Gone Fishin'


I'm not actively blogging here anymore. But if you got here because you were searching for something about bikes, you might want to check out my latest project, Vermont Goldsprints. In summer of 2014, I bought a used goldsprints racing setup and have made it a mission to get more bikes in more people's faces by putting on fun races in unexpected places. Come join me!


Weekend Update
It was a short weekend, occasioned by a long shift on Saturday at REI, made interesting primarily by my use of the unicycle to get there, thus winning the store's "creative commuter" prize for Bike Walk Bus week here in Missoula. After work, Kate and I went to she a friend who is moving away soon and spent the evening eating the bread and olives and marinated mozzarella balls we brought over to consume among the boxes. Ben is moving as well. He left Missoula behind on Sunday morning, headed back to the Cape with no definite plans to return here again.

But, the weekend rolls on and I spent the rest of Sunday setting up our hammock in the back yard and fiddling with various bike-related projects.


Seattle, Part II

Our first full day in Seattle found us taking a walk up along the waterfront past Pike Place, and to a nearby salon to get haircuts to cut down on our bumpkin-esque looks. Well, Kate anyway is convinced that every haircut she's ever gotten in Missoula has made her look like a country singer. For my part, I just hadn't had a haircut since January and was feeling conspicuous among the well dressed and coiffed of downtown Seattle.

Feeling refreshed, we walked the long-sh trudge out to the Washington Park Arboretum. I'd like to say I'm some sort of botanist, but truthfully, it was just a nice sunny day and lots of things were in bloom, like this cherry tree:
The sun trickled through the trees and it was very quiet. We passed by a group of watercolor painters, plenty of ducks, and lots of joggers, photographers and dog walkers. Cyclists zipped along the parkway that runs through the property.

We spent a few hours walking through the arboretum and eventually took a bus back into town. We walked from Pike Place back to the hotel, had a soak in the hot tub, and headed across the street to the Pyramid Brewing Alehouse for dinner. They had excellent fish and burgers and good beer. Although we did not have any on this trip. my mother has in the past expressed an affinity for their Apricot offering. I prefer the Thunderhead IPA. After a day spent mostly walking, we retired to the hotel.


Seattle, Part I

On the occasion of Kate's 30th, she and her brother and I took off for Seattle on Thursday. I'll probably split the trip report into a couple of posts. It's about a seven and a half hour drive that crosses Lookout Pass, Fourth of July Pass, the flats of Eastern Washington, the Columbia River, and Snoqualmie Pass. I didn't take any pictures of those places because I was driving. It's interesting country, and you go from hot and dry to alpine to flat and irrigated to near-desert, then to fertile farmland, alpine again, and finally cool, green Seattle with sea breezes and flowers everywhere. We used Hotwire for our hotel reservation and ended up at the Silver Cloud at Safeco Field. It's a brand new hotel, a short walk to Pike Place and a shorter walk to Pioneer Square and a walk across the street to the Pyramid Brewery and Alehouse. More on that later. We scored a room on the 9th floor, the top floor, which also housed the rooftop hot tub and the reakfast room we availed ourselves of each morning. The view from the roof: We had time upon our arrival to relax and then head downtown, where fish and chips at Ivar's served for dinner. We walked around a bit, went back for a soak on the roof at sunset, and retired for the night.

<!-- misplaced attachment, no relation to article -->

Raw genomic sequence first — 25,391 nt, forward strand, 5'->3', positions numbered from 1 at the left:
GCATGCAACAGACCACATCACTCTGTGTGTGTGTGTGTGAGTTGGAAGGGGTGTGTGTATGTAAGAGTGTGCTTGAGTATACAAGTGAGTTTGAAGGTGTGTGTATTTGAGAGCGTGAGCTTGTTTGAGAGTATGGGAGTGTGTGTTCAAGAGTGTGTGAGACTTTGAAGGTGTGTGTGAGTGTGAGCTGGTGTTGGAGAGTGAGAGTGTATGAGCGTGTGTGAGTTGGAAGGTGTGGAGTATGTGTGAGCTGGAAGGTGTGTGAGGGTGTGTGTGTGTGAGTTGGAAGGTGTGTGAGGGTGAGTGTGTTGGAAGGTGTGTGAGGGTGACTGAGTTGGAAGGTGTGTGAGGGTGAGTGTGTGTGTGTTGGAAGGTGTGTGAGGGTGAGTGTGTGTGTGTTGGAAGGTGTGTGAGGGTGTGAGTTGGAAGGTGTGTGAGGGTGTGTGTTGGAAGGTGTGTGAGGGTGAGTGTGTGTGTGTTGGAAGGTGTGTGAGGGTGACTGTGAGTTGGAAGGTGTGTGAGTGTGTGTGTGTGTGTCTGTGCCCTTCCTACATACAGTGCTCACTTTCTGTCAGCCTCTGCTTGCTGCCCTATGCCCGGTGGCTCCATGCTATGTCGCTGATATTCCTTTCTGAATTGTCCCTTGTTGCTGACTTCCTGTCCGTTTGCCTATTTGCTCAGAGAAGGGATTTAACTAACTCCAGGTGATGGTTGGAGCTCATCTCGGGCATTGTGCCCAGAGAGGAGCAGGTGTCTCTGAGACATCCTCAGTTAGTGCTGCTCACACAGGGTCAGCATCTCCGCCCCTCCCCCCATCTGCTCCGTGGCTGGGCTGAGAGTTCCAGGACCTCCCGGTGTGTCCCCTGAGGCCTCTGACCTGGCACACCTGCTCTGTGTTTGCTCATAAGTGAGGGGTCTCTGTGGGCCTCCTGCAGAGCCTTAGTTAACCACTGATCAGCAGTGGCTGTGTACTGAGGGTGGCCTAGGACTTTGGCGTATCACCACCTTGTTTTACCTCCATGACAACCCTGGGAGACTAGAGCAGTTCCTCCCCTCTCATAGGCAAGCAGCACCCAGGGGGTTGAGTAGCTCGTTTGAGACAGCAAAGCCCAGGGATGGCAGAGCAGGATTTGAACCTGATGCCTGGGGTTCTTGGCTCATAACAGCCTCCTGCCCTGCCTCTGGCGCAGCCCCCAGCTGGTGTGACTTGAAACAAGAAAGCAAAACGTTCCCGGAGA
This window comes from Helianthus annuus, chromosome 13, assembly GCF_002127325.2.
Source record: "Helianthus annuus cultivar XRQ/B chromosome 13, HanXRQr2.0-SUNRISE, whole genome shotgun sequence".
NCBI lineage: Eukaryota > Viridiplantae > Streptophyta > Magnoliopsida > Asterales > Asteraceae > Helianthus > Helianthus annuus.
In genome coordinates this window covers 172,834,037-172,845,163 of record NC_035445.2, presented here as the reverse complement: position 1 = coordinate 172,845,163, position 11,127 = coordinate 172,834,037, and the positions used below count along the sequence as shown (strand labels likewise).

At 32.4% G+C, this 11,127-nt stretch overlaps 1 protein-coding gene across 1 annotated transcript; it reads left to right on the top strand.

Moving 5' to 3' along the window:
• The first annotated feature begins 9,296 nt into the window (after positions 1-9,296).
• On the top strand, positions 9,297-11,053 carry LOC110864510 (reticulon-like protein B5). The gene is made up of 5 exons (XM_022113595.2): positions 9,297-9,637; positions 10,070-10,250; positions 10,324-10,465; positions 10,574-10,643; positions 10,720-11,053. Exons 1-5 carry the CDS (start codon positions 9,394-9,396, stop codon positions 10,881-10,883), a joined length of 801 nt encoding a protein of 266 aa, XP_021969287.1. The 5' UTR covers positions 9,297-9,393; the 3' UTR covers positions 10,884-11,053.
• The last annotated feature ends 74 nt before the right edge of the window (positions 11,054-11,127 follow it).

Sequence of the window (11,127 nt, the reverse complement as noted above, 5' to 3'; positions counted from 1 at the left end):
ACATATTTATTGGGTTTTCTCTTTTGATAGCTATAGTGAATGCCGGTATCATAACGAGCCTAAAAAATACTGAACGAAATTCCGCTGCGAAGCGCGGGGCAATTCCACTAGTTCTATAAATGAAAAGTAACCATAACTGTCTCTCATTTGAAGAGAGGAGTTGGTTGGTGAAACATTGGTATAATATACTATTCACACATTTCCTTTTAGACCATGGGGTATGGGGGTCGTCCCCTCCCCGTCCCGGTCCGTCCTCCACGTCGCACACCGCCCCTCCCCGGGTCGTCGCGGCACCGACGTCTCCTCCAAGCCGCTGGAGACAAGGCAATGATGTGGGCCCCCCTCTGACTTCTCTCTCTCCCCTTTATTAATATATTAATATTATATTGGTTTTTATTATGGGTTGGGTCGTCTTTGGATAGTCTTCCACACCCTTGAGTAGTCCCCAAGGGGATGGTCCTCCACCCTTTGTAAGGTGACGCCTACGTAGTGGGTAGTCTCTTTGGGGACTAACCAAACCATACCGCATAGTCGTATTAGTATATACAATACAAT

In the Mid-Week-end

So much going on this week. Work, late night meetings and late night shifts at the ever-present- credit-card-debt-inspired second job at REI- also where I spent my day today. Retail tests your faith in humanity, but I work with great people and that makes it easy. Between time before work and all of my breaks throughout the day I managed to get the studded tires off my bike, the slick tires on, fix the same flat twice because I rushed the job the first time, and get the big 46-tooth ring onto my crankset replacing the 34 I have spun on through the winter. It's all about macrodrive, baby. The bike flies now, and I fly on it. I got out a little early on Friday and managed a 6.7 mile uni ride, which took me through the UM campus quad, home to the youthful and tanned citizens of Missoula whose lives are subsidized by a student loan program that surely funds itself elsewhere. I don't like being conspicuous on the uni, but the sometimes I do. Kate would say it is my astrological destiny as a Leo to like attention. The chant of "uni-u-ni" from the frisbee-playing kids on the quad was fun, I have to admit.